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Kobe Team Wants Accuser's Files

Bundled up against the cold, Kobe Bryant arrived at a Colorado courthouse Friday for a hearing in which his attorneys are expected to argue the medical history of the woman accusing him of rape should be used as evidence against her.

The hearing marks Bryant's fourth appearance in an Eagle County courtroom. For the first time, there were no fans or other observers gathered outside as the temperature hovered around 10 degrees in the mountains west of Vail.

Bryant's defense has subpoenaed people close to the basketball star's accuser — including her mother — to testify about what the 19-year-old woman has said regarding her medical condition and prescription drugs.

Defense attorneys Pamela Mackey and Hal Haddon hope to convince a judge the details can be used as evidence in Bryant's sexual assault trial.

The Bryant defense team is trying to attack the credibility of Bryant's alleged victim, hoping her medical records will show a "pattern of attention-seeking conduct," reports CBS News correspondent Lee Frank.

They also hope to show that mental problems might have affected the woman's perception of what happened in a hotel room with Bryant on June 30. The woman says she was raped; Bryant has maintained that they had consensual sex.

Under state law and a 2002 state Supreme Court decision, Bryant's lawyers would have to prove that she told people about her medical history and that the information is relevant to the case.

In Colorado, a patient's medical records cannot even be reviewed by a judge in private unless the patient consents or otherwise gives up privacy rights. In the Bryant case, the woman has not told her doctors they can release the records.

But Mackey and Haddon have indicated in court filings that during Friday's hearing they will argue that the woman has waived her privacy because she told a police officer and others about her medical condition.

The defense's witness list is sealed, but prosecutors have confirmed that Bryant's lawyers have subpoenaed the woman's mother to testify. At least one friend also has been subpoenaed.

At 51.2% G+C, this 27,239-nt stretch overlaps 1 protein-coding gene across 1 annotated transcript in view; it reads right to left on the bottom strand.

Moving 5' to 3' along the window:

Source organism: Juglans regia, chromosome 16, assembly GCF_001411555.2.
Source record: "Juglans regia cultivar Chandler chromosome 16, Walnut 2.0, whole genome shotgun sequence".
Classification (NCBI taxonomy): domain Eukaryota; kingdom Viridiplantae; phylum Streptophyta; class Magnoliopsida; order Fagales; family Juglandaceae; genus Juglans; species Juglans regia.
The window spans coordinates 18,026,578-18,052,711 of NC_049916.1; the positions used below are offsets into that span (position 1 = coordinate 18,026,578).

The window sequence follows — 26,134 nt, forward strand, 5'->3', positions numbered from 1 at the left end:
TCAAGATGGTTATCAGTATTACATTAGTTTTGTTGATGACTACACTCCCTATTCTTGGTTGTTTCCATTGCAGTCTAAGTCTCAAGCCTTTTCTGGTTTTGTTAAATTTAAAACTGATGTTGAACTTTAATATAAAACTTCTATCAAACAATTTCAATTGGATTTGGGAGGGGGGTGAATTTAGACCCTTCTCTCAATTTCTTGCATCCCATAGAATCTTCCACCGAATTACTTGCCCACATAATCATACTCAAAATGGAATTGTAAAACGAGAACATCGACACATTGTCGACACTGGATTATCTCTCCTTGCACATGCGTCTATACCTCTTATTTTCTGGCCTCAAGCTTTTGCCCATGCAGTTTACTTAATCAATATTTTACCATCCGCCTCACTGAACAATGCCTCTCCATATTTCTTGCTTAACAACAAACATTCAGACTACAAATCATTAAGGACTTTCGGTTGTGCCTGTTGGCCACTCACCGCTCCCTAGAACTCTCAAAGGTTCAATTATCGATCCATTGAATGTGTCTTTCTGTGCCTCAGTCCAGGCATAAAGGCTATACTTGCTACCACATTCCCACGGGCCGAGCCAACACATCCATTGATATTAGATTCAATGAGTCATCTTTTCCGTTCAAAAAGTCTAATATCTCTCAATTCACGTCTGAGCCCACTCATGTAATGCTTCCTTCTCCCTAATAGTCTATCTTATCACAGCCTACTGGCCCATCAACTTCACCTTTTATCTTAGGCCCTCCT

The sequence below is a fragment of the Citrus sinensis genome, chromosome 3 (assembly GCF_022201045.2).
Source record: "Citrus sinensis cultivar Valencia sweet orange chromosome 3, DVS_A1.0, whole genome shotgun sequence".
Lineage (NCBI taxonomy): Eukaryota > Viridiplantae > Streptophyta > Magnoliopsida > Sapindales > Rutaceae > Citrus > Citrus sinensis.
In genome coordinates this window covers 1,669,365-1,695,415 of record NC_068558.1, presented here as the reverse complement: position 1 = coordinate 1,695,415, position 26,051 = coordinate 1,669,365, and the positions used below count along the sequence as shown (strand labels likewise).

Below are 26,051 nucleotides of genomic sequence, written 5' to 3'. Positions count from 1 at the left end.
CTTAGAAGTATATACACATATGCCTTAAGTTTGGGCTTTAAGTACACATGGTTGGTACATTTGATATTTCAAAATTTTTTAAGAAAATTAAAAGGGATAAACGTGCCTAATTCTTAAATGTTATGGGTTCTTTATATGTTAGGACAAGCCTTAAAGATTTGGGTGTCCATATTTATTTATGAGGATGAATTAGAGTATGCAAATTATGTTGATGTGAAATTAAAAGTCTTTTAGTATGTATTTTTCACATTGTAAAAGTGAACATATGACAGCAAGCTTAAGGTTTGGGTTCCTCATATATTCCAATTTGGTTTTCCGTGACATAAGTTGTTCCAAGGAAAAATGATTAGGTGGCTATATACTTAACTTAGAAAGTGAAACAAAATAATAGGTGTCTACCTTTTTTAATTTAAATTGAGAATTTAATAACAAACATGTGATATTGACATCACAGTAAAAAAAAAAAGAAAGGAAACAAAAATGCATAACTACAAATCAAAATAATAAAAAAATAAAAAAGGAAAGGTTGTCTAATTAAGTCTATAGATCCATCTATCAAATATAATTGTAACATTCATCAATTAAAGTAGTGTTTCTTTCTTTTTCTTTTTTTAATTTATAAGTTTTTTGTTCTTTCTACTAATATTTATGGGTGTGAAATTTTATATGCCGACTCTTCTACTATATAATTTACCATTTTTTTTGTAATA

Bryant, 25, is free on $25,000 bond. He faces four years to life in prison or 20 years to life on probation if convicted of felony sexual assault.

An attorney for the woman has asked state District Judge Terry Ruckriegle to close the courtroom for any testimony regarding her medical history. The judge has not ruled on the request.

Analysts said the defense needs to do everything it can to undermine the woman's credibility at trial.

"The defense is going to really go after the alleged victim in this case — they want jurors believing that she was a troubled young woman desperately seeking attention," CBSNews.com legal analyst Andrew Cohen said. "Prosecutors want jurors — and for now the judge — focusing on the events of last June 30th, when they say Bryant raped the woman in a hotel room."

Among the records the defense wants to use are documents from the North Colorado Medical Center in Greeley, where authorities brought the 19-year-old woman in February after determining she was a "danger to herself."

Defense lawyers have argued in court filings that she was a troubled woman who tried to kill herself in February and again in May, and accused Bryant of rape to get her ex-boyfriend's attention. They also say she had been prescribed an anti-psychotic drug.

The defense also wants access to notes taken during an interview of the woman by a worker for a rape victim's advocacy group.

On Thursday, the judge granted the defense's request for a hearing on whether those records can be released to the defense. He did not set a date for the hearing and it was unclear whether arguments would be heard Friday.

The hearing is expected to last all day and dozens of reporters and TV crews have again arrived in this small town 30 miles from the Vail ski resort. There is no indication when the judge will rule.

A Jan. 23 hearing has been scheduled to hear arguments about other issues in the case, including a defense request to throw out statements Bryant made to investigators that were secretly taped before he had been read his Miranda rights.

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